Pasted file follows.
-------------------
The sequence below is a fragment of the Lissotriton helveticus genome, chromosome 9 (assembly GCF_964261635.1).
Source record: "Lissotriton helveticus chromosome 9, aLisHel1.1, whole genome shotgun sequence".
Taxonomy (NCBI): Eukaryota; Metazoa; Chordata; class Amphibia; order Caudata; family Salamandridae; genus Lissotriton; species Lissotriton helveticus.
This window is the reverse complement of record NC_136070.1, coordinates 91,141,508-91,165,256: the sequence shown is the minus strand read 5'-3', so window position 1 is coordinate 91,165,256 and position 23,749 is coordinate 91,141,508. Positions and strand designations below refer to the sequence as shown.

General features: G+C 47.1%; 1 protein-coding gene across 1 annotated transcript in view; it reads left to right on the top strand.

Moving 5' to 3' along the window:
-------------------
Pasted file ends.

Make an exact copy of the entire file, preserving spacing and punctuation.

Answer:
The sequence below is a fragment of the Lissotriton helveticus genome, chromosome 9 (assembly GCF_964261635.1).
Source record: "Lissotriton helveticus chromosome 9, aLisHel1.1, whole genome shotgun sequence".
Taxonomy (NCBI): Eukaryota; Metazoa; Chordata; class Amphibia; order Caudata; family Salamandridae; genus Lissotriton; species Lissotriton helveticus.
This window is the reverse complement of record NC_136070.1, coordinates 91,141,508-91,165,256: the sequence shown is the minus strand read 5'-3', so window position 1 is coordinate 91,165,256 and position 23,749 is coordinate 91,141,508. Positions and strand designations below refer to the sequence as shown.

General features: G+C 47.1%; 1 protein-coding gene across 1 annotated transcript in view; it reads left to right on the top strand.

Moving 5' to 3' along the window: